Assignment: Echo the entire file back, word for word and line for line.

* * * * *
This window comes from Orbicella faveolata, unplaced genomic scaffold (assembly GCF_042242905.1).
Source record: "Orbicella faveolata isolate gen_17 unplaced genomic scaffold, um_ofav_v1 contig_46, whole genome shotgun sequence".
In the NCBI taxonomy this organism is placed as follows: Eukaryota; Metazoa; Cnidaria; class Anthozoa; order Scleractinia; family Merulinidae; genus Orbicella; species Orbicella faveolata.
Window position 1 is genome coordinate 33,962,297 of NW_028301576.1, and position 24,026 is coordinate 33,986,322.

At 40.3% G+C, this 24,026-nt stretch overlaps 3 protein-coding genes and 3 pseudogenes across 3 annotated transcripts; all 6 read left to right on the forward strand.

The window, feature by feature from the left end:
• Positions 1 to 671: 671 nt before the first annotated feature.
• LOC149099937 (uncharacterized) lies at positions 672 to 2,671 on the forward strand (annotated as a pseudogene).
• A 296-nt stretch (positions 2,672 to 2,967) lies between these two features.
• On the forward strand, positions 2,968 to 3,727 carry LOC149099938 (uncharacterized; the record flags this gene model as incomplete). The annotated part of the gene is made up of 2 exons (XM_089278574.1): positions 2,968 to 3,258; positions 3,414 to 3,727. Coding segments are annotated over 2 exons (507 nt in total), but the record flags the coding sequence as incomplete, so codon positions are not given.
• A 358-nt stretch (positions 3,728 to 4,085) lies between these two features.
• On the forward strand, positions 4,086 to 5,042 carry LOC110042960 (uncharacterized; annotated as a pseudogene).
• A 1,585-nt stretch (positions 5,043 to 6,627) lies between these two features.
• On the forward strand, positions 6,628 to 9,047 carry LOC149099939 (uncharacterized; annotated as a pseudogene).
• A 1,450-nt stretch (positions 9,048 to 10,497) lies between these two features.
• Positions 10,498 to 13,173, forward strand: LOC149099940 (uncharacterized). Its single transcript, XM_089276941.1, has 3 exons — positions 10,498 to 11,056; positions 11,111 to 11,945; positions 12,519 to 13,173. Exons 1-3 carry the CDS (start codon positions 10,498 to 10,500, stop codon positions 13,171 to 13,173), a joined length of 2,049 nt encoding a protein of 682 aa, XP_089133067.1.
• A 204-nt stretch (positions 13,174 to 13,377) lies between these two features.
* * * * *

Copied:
This window comes from Orbicella faveolata, unplaced genomic scaffold (assembly GCF_042242905.1).
Source record: "Orbicella faveolata isolate gen_17 unplaced genomic scaffold, um_ofav_v1 contig_46, whole genome shotgun sequence".
In the NCBI taxonomy this organism is placed as follows: Eukaryota; Metazoa; Cnidaria; class Anthozoa; order Scleractinia; family Merulinidae; genus Orbicella; species Orbicella faveolata.
Window position 1 is genome coordinate 33,962,297 of NW_028301576.1, and position 24,026 is coordinate 33,986,322.

At 40.3% G+C, this 24,026-nt stretch overlaps 3 protein-coding genes and 3 pseudogenes across 3 annotated transcripts; all 6 read left to right on the forward strand.

The window, feature by feature from the left end:
• Positions 1 to 671: 671 nt before the first annotated feature.
• LOC149099937 (uncharacterized) lies at positions 672 to 2,671 on the forward strand (annotated as a pseudogene).
• A 296-nt stretch (positions 2,672 to 2,967) lies between these two features.
• On the forward strand, positions 2,968 to 3,727 carry LOC149099938 (uncharacterized; the record flags this gene model as incomplete). The annotated part of the gene is made up of 2 exons (XM_089278574.1): positions 2,968 to 3,258; positions 3,414 to 3,727. Coding segments are annotated over 2 exons (507 nt in total), but the record flags the coding sequence as incomplete, so codon positions are not given.
• A 358-nt stretch (positions 3,728 to 4,085) lies between these two features.
• On the forward strand, positions 4,086 to 5,042 carry LOC110042960 (uncharacterized; annotated as a pseudogene).
• A 1,585-nt stretch (positions 5,043 to 6,627) lies between these two features.
• On the forward strand, positions 6,628 to 9,047 carry LOC149099939 (uncharacterized; annotated as a pseudogene).
• A 1,450-nt stretch (positions 9,048 to 10,497) lies between these two features.
• Positions 10,498 to 13,173, forward strand: LOC149099940 (uncharacterized). Its single transcript, XM_089276941.1, has 3 exons — positions 10,498 to 11,056; positions 11,111 to 11,945; positions 12,519 to 13,173. Exons 1-3 carry the CDS (start codon positions 10,498 to 10,500, stop codon positions 13,171 to 13,173), a joined length of 2,049 nt encoding a protein of 682 aa, XP_089133067.1.
• A 204-nt stretch (positions 13,174 to 13,377) lies between these two features.